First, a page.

OpenMediaVault and Raspberry PI: NAS Installation and Setup


Last Updated on 24th June 2023 by peppe8o

This tutorial will show you how to create a NAS (Network Attached Storage) with OpenMediaVault and Raspberry PI.

What is OpenMediaVault

OpenMediaVault is an open-source software enabling Debian-based computers to deploy NAS services.

It supports remote access via services like SSH, (S)FTP, SMB/CIFS, RSync.

OpenMediaVault allows you to customize your installation with the help of plugins, which make it modular and fitting the needs both for home and small office use.

It is a solution that will allow everyone to easily install and manage a NAS without deeper technology knowledge.

Hardware requirements for OpenMediaVault are:

  • CPU: Any x86-64 or ARM compatible processor
  • RAM: 1 GiB capacity
  • HDD:
    • System Drive (for OS): min. 4 GiB capacity (but more than the capacity of the RAM)
    • Data Drive: capacity according to your needs

According to these requirements, OpenMeviaVault can run in a Raspberry PI computer board 2 or 3, but it would offer limited performances even if could be enough for a home/personal installation. Better performance will be granted with a Raspberry PI 4. For this tutorial I will use a Raspberry PI 3 Model B.

What We Need

As usual, I suggest adding from now to your favourite e-commerce shopping cart all the needed hardware, so that at the end you will be able to evaluate overall costs and decide if to continue with the project or remove them from the shopping cart. So, hardware will be only:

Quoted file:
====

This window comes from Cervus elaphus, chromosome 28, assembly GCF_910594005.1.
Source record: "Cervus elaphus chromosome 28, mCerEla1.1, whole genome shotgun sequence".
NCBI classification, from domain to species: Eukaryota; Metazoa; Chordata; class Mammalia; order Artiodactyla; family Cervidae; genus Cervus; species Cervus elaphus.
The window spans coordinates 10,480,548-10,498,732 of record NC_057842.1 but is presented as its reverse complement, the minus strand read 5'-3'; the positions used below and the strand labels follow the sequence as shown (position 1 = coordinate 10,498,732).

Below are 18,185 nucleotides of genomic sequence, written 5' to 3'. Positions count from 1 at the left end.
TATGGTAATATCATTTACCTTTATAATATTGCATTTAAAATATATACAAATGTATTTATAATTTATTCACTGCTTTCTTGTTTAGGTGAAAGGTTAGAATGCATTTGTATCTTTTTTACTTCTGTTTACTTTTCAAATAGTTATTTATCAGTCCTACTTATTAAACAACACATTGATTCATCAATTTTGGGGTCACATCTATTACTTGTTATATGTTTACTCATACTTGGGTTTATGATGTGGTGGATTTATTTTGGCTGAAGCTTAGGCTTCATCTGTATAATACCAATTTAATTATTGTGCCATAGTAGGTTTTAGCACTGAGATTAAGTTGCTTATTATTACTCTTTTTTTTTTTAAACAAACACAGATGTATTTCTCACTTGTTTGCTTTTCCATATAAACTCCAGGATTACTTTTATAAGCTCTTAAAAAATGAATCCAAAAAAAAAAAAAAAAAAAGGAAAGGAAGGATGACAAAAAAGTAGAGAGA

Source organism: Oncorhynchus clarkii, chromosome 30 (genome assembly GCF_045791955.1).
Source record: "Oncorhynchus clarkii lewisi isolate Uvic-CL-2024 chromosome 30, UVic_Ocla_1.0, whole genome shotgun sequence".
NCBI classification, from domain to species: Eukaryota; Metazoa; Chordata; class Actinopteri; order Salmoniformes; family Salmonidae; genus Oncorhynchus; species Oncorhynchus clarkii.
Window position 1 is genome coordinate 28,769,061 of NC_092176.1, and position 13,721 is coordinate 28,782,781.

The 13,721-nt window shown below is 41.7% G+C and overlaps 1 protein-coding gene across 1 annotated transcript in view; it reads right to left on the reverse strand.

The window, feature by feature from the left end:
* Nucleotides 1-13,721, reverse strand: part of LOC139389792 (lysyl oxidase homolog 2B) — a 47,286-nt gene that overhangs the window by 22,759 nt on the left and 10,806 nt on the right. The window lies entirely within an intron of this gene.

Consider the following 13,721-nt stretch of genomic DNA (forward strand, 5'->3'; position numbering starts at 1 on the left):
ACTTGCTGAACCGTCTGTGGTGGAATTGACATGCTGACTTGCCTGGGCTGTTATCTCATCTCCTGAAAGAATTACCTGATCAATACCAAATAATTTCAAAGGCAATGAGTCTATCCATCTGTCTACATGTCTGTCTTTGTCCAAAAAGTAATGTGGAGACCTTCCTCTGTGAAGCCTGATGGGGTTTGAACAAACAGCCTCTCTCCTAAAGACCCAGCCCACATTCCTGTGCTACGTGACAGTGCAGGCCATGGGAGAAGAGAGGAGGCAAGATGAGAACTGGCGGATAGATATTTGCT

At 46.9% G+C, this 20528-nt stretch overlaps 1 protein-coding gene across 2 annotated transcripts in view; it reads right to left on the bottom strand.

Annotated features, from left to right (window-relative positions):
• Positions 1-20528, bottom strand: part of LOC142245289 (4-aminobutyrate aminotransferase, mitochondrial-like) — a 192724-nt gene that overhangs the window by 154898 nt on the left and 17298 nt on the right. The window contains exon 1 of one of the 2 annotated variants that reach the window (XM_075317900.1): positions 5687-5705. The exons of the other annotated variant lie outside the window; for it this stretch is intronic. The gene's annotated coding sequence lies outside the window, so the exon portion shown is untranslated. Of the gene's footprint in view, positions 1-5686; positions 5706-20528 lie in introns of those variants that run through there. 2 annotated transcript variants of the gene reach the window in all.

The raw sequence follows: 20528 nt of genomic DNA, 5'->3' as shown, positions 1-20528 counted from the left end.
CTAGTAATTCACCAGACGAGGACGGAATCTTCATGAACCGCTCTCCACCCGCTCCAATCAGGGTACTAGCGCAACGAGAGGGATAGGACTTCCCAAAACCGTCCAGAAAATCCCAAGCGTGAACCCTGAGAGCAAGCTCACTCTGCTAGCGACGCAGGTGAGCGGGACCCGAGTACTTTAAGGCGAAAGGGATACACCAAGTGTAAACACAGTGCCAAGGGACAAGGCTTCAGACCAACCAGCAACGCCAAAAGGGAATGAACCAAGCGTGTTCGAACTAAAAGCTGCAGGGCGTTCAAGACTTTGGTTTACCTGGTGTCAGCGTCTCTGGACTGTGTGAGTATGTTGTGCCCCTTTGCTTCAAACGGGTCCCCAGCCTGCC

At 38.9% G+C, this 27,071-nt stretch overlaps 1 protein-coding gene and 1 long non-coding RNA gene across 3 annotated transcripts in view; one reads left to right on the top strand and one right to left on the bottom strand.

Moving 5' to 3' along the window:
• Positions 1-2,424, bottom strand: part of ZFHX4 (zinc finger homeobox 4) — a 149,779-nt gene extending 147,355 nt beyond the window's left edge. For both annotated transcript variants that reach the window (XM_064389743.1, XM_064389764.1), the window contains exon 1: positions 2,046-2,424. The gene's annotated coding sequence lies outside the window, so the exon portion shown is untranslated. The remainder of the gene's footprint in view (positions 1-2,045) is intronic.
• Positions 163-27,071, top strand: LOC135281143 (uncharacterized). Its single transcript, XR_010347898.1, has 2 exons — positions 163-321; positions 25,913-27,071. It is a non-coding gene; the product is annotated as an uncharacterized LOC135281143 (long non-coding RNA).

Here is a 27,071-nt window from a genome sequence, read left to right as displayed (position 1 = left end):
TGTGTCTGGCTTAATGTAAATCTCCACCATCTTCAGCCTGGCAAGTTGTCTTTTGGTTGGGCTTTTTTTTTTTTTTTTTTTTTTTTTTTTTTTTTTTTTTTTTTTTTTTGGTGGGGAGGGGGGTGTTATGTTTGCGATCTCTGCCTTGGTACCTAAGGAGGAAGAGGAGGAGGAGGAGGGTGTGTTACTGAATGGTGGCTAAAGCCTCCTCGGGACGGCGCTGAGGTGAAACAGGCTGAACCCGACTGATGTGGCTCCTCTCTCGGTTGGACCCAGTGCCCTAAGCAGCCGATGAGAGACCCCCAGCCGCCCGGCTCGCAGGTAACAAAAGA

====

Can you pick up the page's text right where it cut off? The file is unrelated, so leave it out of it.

Raspberry PI 4 model B image

Step-By-Step Procedure

Install Raspberry PI OS

OpenMediaVault requires Raspberry PI OS Lite to work (with desktop OS, the installation will not complete). So, please start installing Raspberry PI OS Lite (64-bit) in your computer board.

Make your OS updated. From terminal:

sudo apt update -y && sudo apt upgrade -y

In order to get the best performances, especially from older RPI computer models, I also suggest the following performance tricks:

As you’re creating a NAS, you also need a storage where to place your shared files. You can use a USB storage and plug it into your Raspberry PI from now.

Install OpenMediaVault in Raspberry PI

The default OpenMediaVault installation also reconfigures your Raspberry PI network, sometimes forcing you to use an external keyboard and display to set it accordingly to your router configuration.

In order to avoid problems with your current home DHCP, I suggest using the installation procedure which avoids reconfiguring the network. On the other hand, you already reach your Raspberry PI and if this works there’s no reason

To install skipping the Network setup during installation you need just the following 3 commands:

chmod +x install
sudo ./install -n

The last command will take a bit of time (also depending on your Raspberry PI capabilities and disk speed. Give it time and wait for completion. It took more than 30 minutes to install in my Raspberry PI 3 Model B.